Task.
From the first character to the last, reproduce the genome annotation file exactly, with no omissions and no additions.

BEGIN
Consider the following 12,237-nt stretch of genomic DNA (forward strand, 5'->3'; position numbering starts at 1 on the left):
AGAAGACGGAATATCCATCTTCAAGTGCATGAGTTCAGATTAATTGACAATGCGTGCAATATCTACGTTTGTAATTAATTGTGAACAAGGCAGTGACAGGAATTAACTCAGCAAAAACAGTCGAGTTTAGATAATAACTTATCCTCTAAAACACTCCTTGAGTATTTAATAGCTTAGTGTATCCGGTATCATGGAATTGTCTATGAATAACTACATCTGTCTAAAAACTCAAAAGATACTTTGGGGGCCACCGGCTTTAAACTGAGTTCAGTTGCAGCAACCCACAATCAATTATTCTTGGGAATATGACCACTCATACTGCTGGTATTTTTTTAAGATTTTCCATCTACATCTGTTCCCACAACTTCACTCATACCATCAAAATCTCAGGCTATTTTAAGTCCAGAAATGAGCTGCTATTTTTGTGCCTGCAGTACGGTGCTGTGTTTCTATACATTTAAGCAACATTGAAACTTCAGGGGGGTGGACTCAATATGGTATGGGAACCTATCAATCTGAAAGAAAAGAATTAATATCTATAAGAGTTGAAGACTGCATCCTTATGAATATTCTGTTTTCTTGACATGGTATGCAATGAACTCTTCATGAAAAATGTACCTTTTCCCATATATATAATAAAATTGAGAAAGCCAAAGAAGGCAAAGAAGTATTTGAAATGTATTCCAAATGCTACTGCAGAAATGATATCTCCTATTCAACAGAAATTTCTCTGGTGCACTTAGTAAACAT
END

Consider the following 12,237-nt stretch of genomic DNA (forward strand, 5'->3'; position numbering starts at 1 on the left):
AGAAGACGGAATATCCATCTTCAAGTGCATGAGTTCAGATTAATTGACAATGCGTGCAATATCTACGTTTGTAATTAATTGTGAACAAGGCAGTGACAGGAATTAACTCAGCAAAAACAGTCGAGTTTAGATAATAACTTATCCTCTAAAACACTCCTTGAGTATTTAATAGCTTAGTGTATCCGGTATCATGGAATTGTCTATGAATAACTACATCTGTCTAAAAACTCAAAAGATACTTTGGGGGCCACCGGCTTTAAACTGAGTTCAGTTGCAGCAACCCACAATCAATTATTCTTGGGAATATGACCACTCATACTGCTGGTATTTTTTTAAGATTTTCCATCTACATCTGTTCCCACAACTTCACTCATACCATCAAAATCTCAGGCTATTTTAAGTCCAGAAATGAGCTGCTATTTTTGTGCCTGCAGTACGGTGCTGTGTTTCTATACATTTAAGCAACATTGAAACTTCAGGGGGGTGGACTCAATATGGTATGGGAACCTATCAATCTGAAAGAAAAGAATTAATATCTATAAGAGTTGAAGACTGCATCCTTATGAATATTCTGTTTTCTTGACATGGTATGCAATGAACTCTTCATGAAAAATGTACCTTTTCCCATATATATAATAAAATTGAGAAAGCCAAAGAAGGCAAAGAAGTATTTGAAATGTATTCCAAATGCTACTGCAGAAATGATATCTCCTATTCAACAGAAATTTCTCTGGTGCACTTAGTAAACAT